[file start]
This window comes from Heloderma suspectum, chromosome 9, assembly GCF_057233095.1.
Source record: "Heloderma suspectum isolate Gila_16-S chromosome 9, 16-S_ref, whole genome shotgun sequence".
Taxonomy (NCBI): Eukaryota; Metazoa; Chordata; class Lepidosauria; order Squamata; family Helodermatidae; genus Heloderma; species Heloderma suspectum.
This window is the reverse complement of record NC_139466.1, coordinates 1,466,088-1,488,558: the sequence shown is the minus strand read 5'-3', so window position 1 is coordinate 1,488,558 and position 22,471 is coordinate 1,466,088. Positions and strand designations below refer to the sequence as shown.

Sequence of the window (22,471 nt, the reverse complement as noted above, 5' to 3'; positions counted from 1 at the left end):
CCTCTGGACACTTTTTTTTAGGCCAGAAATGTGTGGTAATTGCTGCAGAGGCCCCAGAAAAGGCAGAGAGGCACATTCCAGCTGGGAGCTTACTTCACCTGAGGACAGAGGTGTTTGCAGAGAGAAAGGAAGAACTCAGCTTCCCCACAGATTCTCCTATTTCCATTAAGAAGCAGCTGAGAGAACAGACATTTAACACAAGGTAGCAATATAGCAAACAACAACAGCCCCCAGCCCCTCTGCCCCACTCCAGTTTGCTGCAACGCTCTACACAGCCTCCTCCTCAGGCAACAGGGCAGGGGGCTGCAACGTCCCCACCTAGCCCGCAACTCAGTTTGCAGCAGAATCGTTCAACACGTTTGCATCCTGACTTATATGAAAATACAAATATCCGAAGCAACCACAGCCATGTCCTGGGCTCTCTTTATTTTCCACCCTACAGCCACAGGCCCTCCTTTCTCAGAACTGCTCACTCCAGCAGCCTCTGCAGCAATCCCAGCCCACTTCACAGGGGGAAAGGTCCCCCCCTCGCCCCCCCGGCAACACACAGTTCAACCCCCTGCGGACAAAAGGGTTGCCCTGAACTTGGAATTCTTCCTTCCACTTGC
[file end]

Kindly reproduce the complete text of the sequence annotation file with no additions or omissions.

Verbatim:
This window comes from Heloderma suspectum, chromosome 9, assembly GCF_057233095.1.
Source record: "Heloderma suspectum isolate Gila_16-S chromosome 9, 16-S_ref, whole genome shotgun sequence".
Taxonomy (NCBI): Eukaryota; Metazoa; Chordata; class Lepidosauria; order Squamata; family Helodermatidae; genus Heloderma; species Heloderma suspectum.
This window is the reverse complement of record NC_139466.1, coordinates 1,466,088-1,488,558: the sequence shown is the minus strand read 5'-3', so window position 1 is coordinate 1,488,558 and position 22,471 is coordinate 1,466,088. Positions and strand designations below refer to the sequence as shown.

Sequence of the window (22,471 nt, the reverse complement as noted above, 5' to 3'; positions counted from 1 at the left end):
CCTCTGGACACTTTTTTTTAGGCCAGAAATGTGTGGTAATTGCTGCAGAGGCCCCAGAAAAGGCAGAGAGGCACATTCCAGCTGGGAGCTTACTTCACCTGAGGACAGAGGTGTTTGCAGAGAGAAAGGAAGAACTCAGCTTCCCCACAGATTCTCCTATTTCCATTAAGAAGCAGCTGAGAGAACAGACATTTAACACAAGGTAGCAATATAGCAAACAACAACAGCCCCCAGCCCCTCTGCCCCACTCCAGTTTGCTGCAACGCTCTACACAGCCTCCTCCTCAGGCAACAGGGCAGGGGGCTGCAACGTCCCCACCTAGCCCGCAACTCAGTTTGCAGCAGAATCGTTCAACACGTTTGCATCCTGACTTATATGAAAATACAAATATCCGAAGCAACCACAGCCATGTCCTGGGCTCTCTTTATTTTCCACCCTACAGCCACAGGCCCTCCTTTCTCAGAACTGCTCACTCCAGCAGCCTCTGCAGCAATCCCAGCCCACTTCACAGGGGGAAAGGTCCCCCCCTCGCCCCCCCGGCAACACACAGTTCAACCCCCTGCGGACAAAAGGGTTGCCCTGAACTTGGAATTCTTCCTTCCACTTGC